37 States That Don't Tax Social Security Benefits

9/11/17

By Matthew Frankel, MotleyFool

Although the IRS imposes income tax on the Social Security benefits of certain senior citizens, the majority of states don't. In fact, only 13 states tax Social Security benefits, and many of these have more generous income thresholds than the IRS.

Here's a list of the states that won't touch your Social Security benefits, and where this information fits into the overall picture of a state's tax-friendliness.

Social Security card in a stack of money.

IMAGE SOURCE: GETTY IMAGES.

The 37 states that don't tax Social Security benefits

I won't keep you in suspense. Only 13 of the 50 U.S. states impose a tax on Social Security benefits. If you live in any of these 37 states, you won't pay taxes on your Social Security benefits.

AlabamaAlaskaArkansasArizonaCalifornia
DelawareFloridaGeorgiaHawaiiIdaho
IllinoisIndianaIowaKentuckyLouisiana
MaineMarylandMassachusettsMichiganMississippi
New HampshireNew JerseyNew YorkNorth CarolinaOhio
OklahomaOregonNevadaSouth CarolinaSouth Dakota
TennesseeTexasPennsylvaniaWashingtonWisconsin
WyomingVirginia

DATA SOURCES: STATE TAX DEPARTMENTS, KIPLINGER'S.

It's worth pointing out that there are a few subcategories these states fall into. For example, nine states -- Alaska, Nevada, Washington, Wyoming, South Dakota, New Hampshire, Florida, Texas, and Tennessee -- don't have an income tax, so naturally, Social Security isn't subject to any tax. Some others, such as Minnesota, North Dakota, Vermont, and West Virginia, use the IRS income thresholds for Social Security taxation. The rest have different rules than the IRS, generally with significantly higher income thresholds.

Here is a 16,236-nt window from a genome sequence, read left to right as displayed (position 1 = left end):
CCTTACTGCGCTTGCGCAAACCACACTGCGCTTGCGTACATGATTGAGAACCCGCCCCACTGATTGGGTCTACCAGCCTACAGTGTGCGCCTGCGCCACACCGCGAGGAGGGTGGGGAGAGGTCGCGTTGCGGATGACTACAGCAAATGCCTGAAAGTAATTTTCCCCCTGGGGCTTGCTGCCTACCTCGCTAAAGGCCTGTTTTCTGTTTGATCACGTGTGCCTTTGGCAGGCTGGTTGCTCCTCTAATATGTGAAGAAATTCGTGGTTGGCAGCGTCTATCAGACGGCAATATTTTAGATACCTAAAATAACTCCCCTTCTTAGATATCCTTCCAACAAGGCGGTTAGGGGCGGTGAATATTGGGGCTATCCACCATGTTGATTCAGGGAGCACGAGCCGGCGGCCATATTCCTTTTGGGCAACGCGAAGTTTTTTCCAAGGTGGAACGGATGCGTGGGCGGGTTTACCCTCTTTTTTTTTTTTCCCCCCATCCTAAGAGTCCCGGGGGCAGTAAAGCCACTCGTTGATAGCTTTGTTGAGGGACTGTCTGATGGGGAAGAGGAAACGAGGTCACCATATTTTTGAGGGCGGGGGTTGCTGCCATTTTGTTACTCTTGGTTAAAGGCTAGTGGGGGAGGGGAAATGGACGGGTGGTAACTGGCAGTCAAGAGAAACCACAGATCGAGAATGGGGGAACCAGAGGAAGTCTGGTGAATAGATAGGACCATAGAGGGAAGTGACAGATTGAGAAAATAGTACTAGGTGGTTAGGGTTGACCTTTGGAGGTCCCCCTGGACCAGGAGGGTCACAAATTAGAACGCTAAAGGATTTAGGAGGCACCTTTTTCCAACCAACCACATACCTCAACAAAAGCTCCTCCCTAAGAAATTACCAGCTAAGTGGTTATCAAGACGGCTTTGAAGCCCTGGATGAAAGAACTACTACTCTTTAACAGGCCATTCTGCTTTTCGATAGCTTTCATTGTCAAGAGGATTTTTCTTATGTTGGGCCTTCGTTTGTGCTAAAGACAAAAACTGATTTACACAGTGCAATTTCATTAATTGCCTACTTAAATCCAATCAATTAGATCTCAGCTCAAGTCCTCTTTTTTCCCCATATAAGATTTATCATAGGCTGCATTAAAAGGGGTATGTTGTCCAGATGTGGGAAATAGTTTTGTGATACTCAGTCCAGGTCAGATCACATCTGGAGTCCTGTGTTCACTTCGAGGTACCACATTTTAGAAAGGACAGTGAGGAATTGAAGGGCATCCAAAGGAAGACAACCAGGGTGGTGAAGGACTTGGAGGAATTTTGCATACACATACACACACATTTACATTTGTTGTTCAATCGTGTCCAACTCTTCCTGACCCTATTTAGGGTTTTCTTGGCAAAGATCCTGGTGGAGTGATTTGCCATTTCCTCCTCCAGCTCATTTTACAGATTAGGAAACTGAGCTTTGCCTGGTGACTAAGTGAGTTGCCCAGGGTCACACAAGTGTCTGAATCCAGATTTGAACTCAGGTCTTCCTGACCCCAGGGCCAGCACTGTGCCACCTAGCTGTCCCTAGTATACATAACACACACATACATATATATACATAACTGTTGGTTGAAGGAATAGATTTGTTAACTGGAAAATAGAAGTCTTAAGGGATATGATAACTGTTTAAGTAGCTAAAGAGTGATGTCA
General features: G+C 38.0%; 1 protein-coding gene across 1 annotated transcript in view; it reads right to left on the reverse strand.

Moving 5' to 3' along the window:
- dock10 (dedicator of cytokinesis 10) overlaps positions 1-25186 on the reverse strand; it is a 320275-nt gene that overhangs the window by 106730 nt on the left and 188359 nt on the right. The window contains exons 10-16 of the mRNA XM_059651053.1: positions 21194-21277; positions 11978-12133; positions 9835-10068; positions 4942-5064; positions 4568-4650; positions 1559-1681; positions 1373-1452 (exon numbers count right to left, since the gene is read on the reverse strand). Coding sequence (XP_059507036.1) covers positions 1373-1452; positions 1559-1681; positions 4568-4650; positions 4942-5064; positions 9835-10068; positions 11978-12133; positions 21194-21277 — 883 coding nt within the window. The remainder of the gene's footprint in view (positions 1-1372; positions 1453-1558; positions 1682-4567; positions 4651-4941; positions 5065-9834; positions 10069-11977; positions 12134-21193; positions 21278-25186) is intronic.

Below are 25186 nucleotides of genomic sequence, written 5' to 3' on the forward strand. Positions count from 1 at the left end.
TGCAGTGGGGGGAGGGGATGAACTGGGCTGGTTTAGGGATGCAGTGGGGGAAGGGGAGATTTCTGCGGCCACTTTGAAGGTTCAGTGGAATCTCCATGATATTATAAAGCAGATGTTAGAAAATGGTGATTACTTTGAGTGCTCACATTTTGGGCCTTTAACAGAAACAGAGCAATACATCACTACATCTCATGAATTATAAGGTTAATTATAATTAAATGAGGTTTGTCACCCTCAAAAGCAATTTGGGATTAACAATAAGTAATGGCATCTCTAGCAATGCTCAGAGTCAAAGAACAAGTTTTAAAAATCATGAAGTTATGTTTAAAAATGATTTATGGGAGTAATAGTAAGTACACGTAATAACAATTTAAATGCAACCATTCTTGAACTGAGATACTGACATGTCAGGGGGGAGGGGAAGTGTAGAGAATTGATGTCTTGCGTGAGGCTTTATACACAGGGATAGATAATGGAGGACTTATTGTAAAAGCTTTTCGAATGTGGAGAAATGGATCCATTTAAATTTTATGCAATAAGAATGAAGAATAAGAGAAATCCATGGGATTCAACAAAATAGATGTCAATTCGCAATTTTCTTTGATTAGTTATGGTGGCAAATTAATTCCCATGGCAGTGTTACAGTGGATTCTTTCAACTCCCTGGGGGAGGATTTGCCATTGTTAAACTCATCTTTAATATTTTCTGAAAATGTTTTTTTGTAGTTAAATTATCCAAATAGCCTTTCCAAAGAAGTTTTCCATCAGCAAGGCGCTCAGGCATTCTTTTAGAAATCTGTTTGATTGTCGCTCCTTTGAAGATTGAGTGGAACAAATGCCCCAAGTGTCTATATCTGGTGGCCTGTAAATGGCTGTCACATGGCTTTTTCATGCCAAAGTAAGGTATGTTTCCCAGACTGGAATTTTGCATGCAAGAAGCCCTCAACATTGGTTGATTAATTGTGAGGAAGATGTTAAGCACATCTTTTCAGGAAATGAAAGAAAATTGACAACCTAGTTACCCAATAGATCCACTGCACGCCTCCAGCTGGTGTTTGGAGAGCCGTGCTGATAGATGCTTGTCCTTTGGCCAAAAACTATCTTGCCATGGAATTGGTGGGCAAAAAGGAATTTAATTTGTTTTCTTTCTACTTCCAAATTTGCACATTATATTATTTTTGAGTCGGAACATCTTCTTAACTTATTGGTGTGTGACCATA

This doesn't mean these states are all tax-friendly places

Of course, it's nice for retirees to be able to keep all of their Social Security benefits, but keep in mind that this is just one piece of the puzzle. There are several other ways that states can tax residents, and retirees in particular, without touching their Social Security benefits.

For example, even though Social Security isn't taxed, California is not a particularly tax-friendly state. The average combined state and local sales tax is on the high end at 8.48%, as is the top state income tax bracket of 13.3%. In addition, nearly all retirement income (other than Social Security and railroad retirement benefits) are taxed, including pensions, traditional IRAs, and 401(k)s.

On the other hand, even though a state taxes Social Security benefits, it could otherwise be rather tax-friendly.

West Virginia is a good example, with a fairly low 6.2% average sales tax, a 6.5% top income tax bracket, and property taxes that are significantly below average, with an additional break available for seniors. In addition, West Virginia allows taxpayers to exclude up to $8,000 ($16,000 per couple) of retirement income from their state taxes.

The point is that there are several factors to consider when determining if a particular state is one of the most tax-friendly states for retirees.

Is your state tax-friendly to you?

As a final thought, there's no one-size-fits-all definition of a "tax-friendly" state. It's important to take your personal situation into account.

Just to name one potential situation, if most of your retirement income comes from non-taxable sources, such as savings in a Roth IRA, you may not need to worry about taxes on your Social Security benefits, regardless of where you live.

The bottom line is that whether or not you might have to pay state income taxes on your Social Security benefits, it's important to consider all of a state's tax laws as well as your own personal situation to determine if they could potentially hurt or benefit you.

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